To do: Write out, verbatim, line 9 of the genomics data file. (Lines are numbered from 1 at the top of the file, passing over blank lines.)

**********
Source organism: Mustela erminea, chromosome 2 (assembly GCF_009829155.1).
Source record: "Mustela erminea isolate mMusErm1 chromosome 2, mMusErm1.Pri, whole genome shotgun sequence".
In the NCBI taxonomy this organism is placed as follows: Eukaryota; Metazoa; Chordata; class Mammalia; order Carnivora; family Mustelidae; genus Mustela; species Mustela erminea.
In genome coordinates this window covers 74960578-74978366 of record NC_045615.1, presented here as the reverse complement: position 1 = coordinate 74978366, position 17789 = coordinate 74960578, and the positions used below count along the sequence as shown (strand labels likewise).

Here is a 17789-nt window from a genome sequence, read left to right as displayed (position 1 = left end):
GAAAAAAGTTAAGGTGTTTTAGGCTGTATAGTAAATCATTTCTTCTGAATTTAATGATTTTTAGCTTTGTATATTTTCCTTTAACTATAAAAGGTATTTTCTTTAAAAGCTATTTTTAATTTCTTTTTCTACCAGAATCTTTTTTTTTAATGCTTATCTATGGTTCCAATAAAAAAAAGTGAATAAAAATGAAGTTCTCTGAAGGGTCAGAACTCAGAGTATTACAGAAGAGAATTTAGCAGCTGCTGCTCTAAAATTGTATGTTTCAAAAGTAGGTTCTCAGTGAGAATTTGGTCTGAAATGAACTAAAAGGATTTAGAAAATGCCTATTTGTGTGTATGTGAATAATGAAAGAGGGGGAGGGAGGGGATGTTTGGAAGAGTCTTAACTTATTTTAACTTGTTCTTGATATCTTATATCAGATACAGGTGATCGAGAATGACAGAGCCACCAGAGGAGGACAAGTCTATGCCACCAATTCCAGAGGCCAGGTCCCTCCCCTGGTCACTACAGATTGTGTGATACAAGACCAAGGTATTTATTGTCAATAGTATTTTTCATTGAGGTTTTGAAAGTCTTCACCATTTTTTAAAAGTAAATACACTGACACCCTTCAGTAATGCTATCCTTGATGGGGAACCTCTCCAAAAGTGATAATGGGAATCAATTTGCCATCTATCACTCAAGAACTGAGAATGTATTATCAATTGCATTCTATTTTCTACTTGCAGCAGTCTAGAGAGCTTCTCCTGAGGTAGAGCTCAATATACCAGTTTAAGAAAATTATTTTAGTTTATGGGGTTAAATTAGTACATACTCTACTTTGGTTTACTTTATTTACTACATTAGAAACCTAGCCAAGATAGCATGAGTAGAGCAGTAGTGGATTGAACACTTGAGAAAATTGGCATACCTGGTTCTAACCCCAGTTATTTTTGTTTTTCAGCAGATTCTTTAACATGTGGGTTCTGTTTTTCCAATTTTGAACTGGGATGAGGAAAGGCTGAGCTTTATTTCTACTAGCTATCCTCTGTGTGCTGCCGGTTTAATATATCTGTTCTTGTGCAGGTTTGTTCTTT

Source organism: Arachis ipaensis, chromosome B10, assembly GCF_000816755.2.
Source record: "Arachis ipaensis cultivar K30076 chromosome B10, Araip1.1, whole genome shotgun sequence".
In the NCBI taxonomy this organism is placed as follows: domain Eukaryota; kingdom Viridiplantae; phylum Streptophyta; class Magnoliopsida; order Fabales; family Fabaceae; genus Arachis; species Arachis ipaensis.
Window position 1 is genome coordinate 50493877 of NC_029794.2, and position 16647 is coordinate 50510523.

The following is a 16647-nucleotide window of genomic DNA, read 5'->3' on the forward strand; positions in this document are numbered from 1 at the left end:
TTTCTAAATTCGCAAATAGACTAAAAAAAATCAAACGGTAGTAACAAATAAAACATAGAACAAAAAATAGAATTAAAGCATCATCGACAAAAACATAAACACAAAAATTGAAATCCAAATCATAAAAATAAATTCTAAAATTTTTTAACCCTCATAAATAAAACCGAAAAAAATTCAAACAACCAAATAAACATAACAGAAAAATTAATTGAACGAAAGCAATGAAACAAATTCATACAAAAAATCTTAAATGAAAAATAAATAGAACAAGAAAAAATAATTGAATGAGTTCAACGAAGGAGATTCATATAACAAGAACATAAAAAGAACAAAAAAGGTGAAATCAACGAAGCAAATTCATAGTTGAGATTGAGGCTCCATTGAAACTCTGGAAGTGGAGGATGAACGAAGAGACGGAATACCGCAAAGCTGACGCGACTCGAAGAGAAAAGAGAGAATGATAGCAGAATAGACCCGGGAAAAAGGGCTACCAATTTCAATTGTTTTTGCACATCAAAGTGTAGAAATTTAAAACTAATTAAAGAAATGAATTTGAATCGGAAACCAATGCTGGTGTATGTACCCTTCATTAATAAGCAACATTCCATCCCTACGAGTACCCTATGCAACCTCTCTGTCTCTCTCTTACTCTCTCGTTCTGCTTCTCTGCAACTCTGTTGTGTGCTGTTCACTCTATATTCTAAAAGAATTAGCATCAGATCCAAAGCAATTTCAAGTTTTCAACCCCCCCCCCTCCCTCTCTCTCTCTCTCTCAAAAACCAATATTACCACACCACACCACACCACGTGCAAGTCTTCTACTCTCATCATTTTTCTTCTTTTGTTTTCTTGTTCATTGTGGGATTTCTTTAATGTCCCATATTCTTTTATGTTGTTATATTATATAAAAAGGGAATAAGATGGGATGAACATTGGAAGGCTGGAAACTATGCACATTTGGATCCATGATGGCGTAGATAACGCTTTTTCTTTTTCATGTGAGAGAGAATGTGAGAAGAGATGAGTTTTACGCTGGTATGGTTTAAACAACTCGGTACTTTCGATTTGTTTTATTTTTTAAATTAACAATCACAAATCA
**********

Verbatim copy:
In the NCBI taxonomy this organism is placed as follows: domain Eukaryota; kingdom Viridiplantae; phylum Streptophyta; class Magnoliopsida; order Fabales; family Fabaceae; genus Arachis; species Arachis ipaensis.